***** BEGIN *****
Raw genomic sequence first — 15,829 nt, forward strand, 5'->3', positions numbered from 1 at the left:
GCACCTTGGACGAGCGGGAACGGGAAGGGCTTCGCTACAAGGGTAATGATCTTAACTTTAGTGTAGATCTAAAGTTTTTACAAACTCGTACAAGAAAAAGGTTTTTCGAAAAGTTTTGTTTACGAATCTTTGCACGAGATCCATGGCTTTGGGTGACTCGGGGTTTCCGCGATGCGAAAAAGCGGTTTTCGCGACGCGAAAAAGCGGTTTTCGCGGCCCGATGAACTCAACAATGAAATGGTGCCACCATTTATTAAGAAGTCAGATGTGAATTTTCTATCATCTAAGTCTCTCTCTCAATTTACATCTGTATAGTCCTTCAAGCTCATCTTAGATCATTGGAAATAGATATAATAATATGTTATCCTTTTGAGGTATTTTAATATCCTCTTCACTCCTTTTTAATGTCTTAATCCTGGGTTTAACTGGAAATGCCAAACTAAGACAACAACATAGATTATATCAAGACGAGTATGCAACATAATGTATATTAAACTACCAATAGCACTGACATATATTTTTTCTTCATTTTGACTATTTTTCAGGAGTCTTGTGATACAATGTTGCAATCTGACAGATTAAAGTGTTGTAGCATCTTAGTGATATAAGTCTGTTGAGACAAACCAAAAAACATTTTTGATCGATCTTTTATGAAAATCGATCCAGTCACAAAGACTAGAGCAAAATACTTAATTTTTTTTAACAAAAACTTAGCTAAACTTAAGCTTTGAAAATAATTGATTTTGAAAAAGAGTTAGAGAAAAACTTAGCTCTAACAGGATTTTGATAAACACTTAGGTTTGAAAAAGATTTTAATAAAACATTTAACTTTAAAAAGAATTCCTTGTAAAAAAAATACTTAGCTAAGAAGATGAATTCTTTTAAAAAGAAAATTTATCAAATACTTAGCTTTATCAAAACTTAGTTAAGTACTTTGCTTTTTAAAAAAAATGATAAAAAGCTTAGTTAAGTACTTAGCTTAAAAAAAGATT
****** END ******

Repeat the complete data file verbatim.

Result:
Raw genomic sequence first — 15,829 nt, forward strand, 5'->3', positions numbered from 1 at the left:
GCACCTTGGACGAGCGGGAACGGGAAGGGCTTCGCTACAAGGGTAATGATCTTAACTTTAGTGTAGATCTAAAGTTTTTACAAACTCGTACAAGAAAAAGGTTTTTCGAAAAGTTTTGTTTACGAATCTTTGCACGAGATCCATGGCTTTGGGTGACTCGGGGTTTCCGCGATGCGAAAAAGCGGTTTTCGCGACGCGAAAAAGCGGTTTTCGCGGCCCGATGAACTCAACAATGAAATGGTGCCACCATTTATTAAGAAGTCAGATGTGAATTTTCTATCATCTAAGTCTCTCTCTCAATTTACATCTGTATAGTCCTTCAAGCTCATCTTAGATCATTGGAAATAGATATAATAATATGTTATCCTTTTGAGGTATTTTAATATCCTCTTCACTCCTTTTTAATGTCTTAATCCTGGGTTTAACTGGAAATGCCAAACTAAGACAACAACATAGATTATATCAAGACGAGTATGCAACATAATGTATATTAAACTACCAATAGCACTGACATATATTTTTTCTTCATTTTGACTATTTTTCAGGAGTCTTGTGATACAATGTTGCAATCTGACAGATTAAAGTGTTGTAGCATCTTAGTGATATAAGTCTGTTGAGACAAACCAAAAAACATTTTTGATCGATCTTTTATGAAAATCGATCCAGTCACAAAGACTAGAGCAAAATACTTAATTTTTTTTAACAAAAACTTAGCTAAACTTAAGCTTTGAAAATAATTGATTTTGAAAAAGAGTTAGAGAAAAACTTAGCTCTAACAGGATTTTGATAAACACTTAGGTTTGAAAAAGATTTTAATAAAACATTTAACTTTAAAAAGAATTCCTTGTAAAAAAAATACTTAGCTAAGAAGATGAATTCTTTTAAAAAGAAAATTTATCAAATACTTAGCTTTATCAAAACTTAGTTAAGTACTTTGCTTTTTAAAAAAAATGATAAAAAGCTTAGTTAAGTACTTAGCTTAAAAAAAGATT